SIGCHI2015:Collaborating With
Intelligent Machines
Daniel Buzzo
Computer Science and Creative
Technologies, University of the
West of England,
Coldharbour Lane
Bristol, UK
[email protected]
Position Paper
As a media artist and designer I have been working with
interactive media since the 1980s. My work has spanned
areas from self-organising and generative media to
synaesthetic automatic TV and interactive narrative.
Throughout this the question of whether working with
intelligent, interactive tools becomes a collaboration has
been a recurring theme.
Due to my background in lens based media I have been
following, and sometimes collaborating with, the ongoing
experimental work in audio and music in parallel to the
developments in commercial software and hardware for
digital imaging.
In the world of imaging there is a tendency for
developments of presets, plugins and filters to ’stall’
around a particular look (the photoshop look, the iPhoto
look, the instagram look etc.).
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While there is also experimental work challenging this
trend, such as the work of Adam Magyar [1] (fig 1), often
the interfaces for working with machines and processes are
poorly conceptualised and divorced from creative working
Commonly within the field of imaging, the discussion is
centered on creating new forms of narrative with existing
technologies, with artists and photographers from Nam
June Paik [2] (fig 2) to Penelope Umbrico [6] questioning
the nature of what a recorded image may be and
investigating the historical and cultural origins of the
camera and photograph itself. (fig 3)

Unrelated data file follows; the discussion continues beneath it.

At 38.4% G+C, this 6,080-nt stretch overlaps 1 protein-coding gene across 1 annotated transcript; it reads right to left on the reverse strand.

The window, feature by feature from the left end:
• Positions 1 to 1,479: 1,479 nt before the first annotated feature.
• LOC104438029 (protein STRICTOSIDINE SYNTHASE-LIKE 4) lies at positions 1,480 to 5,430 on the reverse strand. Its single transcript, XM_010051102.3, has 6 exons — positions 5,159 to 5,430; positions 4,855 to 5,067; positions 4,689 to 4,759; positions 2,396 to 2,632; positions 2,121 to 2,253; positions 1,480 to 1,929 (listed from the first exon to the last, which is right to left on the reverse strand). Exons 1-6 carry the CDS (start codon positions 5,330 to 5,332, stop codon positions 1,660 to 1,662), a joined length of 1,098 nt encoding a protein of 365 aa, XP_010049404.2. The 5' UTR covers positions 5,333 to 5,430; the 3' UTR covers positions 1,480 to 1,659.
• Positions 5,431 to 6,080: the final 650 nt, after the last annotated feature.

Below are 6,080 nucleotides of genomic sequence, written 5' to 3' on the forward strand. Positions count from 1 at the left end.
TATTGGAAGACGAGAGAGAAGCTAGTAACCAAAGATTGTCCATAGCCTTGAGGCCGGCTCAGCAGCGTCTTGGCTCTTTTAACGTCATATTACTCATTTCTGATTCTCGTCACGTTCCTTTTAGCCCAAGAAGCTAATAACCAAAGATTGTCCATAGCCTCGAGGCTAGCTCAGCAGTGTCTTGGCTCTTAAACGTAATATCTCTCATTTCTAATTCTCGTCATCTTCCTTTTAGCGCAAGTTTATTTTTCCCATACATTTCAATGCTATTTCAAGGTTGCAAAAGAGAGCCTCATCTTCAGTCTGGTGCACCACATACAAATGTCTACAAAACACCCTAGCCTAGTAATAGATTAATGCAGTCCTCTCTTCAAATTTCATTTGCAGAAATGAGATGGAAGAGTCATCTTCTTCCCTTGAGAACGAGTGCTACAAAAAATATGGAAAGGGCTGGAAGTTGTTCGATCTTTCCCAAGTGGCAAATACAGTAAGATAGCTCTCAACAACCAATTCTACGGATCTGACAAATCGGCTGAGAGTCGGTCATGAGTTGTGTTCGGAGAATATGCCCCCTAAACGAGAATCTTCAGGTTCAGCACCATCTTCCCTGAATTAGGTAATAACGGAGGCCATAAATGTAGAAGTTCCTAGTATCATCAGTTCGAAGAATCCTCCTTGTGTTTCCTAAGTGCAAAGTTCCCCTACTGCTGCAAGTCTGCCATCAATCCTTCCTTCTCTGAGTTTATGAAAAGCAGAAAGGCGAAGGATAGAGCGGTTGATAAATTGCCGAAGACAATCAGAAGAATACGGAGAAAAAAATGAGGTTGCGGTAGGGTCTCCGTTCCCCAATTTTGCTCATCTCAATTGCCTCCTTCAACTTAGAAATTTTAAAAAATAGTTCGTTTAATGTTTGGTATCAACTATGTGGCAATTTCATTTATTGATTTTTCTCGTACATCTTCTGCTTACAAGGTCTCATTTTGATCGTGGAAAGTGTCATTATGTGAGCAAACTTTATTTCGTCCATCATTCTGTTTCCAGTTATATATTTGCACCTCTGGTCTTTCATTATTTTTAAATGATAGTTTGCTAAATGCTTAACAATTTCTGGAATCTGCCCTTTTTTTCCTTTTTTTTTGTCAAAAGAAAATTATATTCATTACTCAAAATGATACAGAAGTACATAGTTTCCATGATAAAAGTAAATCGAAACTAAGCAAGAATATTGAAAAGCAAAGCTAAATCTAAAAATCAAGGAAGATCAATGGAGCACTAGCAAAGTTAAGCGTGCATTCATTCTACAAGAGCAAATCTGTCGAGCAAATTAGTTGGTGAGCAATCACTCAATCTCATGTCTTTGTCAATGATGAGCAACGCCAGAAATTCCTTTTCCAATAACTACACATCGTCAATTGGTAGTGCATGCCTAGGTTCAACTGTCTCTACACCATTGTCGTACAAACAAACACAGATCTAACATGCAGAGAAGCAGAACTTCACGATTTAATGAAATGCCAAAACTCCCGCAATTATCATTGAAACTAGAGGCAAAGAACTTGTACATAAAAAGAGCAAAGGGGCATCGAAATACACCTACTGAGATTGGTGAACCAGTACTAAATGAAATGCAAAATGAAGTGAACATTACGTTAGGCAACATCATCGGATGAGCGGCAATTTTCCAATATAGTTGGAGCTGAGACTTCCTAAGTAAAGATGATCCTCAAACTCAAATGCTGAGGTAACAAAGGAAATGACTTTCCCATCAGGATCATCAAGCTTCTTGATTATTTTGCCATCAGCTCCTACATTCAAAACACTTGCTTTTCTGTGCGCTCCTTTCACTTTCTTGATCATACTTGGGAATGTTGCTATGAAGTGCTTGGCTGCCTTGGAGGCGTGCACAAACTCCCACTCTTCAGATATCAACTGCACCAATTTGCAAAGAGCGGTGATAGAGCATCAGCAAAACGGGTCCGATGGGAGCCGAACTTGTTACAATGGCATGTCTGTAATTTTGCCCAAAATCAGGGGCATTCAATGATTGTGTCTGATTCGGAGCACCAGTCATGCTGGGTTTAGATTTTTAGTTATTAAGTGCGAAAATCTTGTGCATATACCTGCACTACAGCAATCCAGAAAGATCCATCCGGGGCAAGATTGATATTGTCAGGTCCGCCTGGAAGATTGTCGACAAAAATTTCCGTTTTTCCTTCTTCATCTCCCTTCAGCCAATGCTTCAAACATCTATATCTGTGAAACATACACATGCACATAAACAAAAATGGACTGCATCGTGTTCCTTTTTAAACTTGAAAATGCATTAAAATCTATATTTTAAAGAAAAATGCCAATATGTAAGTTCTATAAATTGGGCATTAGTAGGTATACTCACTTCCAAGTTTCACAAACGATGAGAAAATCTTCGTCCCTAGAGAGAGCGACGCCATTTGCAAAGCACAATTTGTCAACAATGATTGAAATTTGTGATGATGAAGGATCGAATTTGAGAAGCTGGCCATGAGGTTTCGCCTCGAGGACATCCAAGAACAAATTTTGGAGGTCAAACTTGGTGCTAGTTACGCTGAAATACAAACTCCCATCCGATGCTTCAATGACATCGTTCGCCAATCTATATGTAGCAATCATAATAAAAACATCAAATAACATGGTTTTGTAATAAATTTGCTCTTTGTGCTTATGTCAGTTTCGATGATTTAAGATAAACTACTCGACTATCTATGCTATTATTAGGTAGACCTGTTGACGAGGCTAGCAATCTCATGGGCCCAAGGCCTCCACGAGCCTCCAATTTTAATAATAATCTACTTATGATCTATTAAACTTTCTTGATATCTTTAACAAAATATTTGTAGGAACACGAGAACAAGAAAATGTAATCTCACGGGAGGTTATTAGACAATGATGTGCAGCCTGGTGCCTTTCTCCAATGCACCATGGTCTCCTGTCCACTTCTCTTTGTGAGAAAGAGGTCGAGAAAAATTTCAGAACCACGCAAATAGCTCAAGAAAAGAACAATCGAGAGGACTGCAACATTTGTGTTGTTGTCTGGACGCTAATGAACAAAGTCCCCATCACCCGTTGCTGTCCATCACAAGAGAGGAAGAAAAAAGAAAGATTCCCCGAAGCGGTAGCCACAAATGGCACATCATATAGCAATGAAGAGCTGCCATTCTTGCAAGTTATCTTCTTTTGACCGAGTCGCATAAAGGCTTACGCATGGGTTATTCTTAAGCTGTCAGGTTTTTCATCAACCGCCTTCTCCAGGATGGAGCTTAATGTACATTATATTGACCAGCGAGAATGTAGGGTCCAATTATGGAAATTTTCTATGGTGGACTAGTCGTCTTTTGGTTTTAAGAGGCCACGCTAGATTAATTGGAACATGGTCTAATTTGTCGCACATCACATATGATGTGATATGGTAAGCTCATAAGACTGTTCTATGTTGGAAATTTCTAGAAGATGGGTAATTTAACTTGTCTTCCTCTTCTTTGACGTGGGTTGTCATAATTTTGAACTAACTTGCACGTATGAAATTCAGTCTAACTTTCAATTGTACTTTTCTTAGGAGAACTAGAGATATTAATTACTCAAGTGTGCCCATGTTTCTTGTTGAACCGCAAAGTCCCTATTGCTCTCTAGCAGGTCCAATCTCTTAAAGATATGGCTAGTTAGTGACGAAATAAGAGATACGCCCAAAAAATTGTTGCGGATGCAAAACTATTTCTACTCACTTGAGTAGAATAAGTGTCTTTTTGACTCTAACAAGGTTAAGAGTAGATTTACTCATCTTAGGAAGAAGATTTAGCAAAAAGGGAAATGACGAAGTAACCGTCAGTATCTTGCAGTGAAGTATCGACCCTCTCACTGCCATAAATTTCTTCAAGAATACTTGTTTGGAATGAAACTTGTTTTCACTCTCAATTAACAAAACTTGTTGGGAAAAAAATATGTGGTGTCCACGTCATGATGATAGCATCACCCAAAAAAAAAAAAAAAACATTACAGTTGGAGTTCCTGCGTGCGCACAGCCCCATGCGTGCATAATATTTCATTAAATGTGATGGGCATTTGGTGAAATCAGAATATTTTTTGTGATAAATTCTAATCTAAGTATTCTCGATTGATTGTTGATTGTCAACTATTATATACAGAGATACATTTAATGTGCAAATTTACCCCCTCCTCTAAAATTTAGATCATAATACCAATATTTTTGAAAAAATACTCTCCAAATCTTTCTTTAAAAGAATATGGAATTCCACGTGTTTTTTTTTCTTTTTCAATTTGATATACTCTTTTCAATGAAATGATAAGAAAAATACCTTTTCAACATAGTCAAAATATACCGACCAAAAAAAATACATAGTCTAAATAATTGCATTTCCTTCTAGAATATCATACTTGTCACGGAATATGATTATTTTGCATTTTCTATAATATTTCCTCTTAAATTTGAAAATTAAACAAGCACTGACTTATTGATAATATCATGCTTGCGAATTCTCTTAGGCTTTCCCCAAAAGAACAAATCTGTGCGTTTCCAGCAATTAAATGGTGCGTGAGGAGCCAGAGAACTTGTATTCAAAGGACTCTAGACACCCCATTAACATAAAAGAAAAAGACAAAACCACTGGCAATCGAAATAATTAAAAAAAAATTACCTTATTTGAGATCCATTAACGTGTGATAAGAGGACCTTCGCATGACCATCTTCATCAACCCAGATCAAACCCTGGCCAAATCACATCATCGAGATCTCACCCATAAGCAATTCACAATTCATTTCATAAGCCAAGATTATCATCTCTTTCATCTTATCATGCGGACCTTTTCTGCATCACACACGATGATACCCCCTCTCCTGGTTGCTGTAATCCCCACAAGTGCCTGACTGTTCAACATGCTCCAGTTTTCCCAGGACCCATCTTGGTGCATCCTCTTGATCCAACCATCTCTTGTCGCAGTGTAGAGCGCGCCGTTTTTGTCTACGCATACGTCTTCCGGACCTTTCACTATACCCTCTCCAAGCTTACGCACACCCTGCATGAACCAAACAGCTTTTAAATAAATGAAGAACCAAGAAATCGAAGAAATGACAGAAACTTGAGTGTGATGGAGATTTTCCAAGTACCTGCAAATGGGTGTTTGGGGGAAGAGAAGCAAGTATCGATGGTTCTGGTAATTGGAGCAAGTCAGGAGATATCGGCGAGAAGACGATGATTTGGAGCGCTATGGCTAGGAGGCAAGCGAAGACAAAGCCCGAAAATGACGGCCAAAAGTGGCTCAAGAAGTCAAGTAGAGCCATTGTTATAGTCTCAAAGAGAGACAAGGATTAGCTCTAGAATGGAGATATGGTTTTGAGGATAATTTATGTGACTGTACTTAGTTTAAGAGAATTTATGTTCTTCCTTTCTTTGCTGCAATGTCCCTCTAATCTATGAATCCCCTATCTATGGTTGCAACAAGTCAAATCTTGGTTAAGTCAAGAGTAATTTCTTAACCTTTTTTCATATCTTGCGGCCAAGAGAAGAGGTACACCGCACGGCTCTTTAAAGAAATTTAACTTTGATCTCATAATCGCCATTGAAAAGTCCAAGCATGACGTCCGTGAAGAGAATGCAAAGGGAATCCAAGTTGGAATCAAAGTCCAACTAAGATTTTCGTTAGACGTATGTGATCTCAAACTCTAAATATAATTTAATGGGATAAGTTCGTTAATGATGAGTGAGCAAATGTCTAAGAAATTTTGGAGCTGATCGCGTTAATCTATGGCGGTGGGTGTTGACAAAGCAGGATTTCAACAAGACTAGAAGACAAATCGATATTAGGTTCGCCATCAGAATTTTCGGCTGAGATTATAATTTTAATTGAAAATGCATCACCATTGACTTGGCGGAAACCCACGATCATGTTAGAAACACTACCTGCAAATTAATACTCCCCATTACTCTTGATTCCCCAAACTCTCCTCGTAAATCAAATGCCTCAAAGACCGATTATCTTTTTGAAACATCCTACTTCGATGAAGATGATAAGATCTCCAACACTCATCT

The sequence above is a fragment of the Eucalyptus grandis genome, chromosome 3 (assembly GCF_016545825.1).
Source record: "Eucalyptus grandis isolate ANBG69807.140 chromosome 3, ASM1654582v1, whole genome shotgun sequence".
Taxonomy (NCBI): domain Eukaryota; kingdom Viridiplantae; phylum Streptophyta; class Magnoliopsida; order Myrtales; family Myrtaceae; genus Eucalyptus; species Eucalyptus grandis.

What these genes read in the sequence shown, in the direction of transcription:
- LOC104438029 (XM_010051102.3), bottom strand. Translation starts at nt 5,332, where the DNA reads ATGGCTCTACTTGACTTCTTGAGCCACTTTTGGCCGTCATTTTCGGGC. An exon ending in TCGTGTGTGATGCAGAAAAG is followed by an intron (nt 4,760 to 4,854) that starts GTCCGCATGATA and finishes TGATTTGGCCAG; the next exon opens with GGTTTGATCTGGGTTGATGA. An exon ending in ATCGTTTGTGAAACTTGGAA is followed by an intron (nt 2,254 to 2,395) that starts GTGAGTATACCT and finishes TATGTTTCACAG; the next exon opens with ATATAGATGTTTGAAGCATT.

Figure 1: Adam Magyar’s
Optronis high-speed camera
equipped with custom parts and
a modified battery pack.
Just as electronic and digital technologies have freed
musical instruments from the physical constraints of the
acoustic, so have digital technologies freed lens-based
media from the constraints of analogue film and
chemistry, allowing the potential of using data sampling
and processing as means of expression.
What if we could instead broaden our understanding
of what a camera might be?
Would we be able to build a camera like an
experimental instrument?
Figure 2: eSuperHighway by
Nam June Paik.
Coming from a non-musical background, I am interested
in exploring the three main questions proposed by this
workshop, in order to re-consider my own field for creative
expression. Questions such as:
What will the disappearing computer mean for media art?
How can intelligent agents be integrated into tools and
processes for visual work?
How (or why) can we collaborate with the intelligent
agents, emerging and already present, within our systems?
And what would be the nature of such a collaboration?
Figure 3: Mountains Moving by
Penelope Umbrico.
I would like to participate in the workshop to investigate,
how these concerns are addressed and worked with in the
field of sound and audio, with an ultimate view to extend
methods and strategies to my own investigations in the
field of lens-based media.
The advent of complex new imaging technologies such as
Red [5] and Lytro [4] and interconnected camera systems
such as those from Samsung [3] is broadening the
possibilities of what can be done with commercially
available tools.
How can we take advantage of this new flexibility to
create new tools of our own?
Can we build a prepared camera in the same spirit as a
prepared microphone?
By manipulating time in sound and vision, might we
ultimately be creating tools of magic?
1992 - Dutch artist Dick Raaijmakers destroyed twelve
microphones by cooking, crushing, burning etc. The goal
of the experiment was to demonstrate that a microphone
can never be a musical instrument. (V2 - Intona: dodici
manieri di far tacere un microfono)
[1] Einsteins camera, how one renegade photographer is
hacking the concept of time. matter,.
[2] Nam june paik studios.
[3] Samsung’s android-powered galaxy camera: the most
connected camera? Digital Photography Review .
[4] Lytro-Inc. Lytro light field camera.
[5] Red-Inc. Red, manufacturer of digital cinema
[6] Umbrico, P.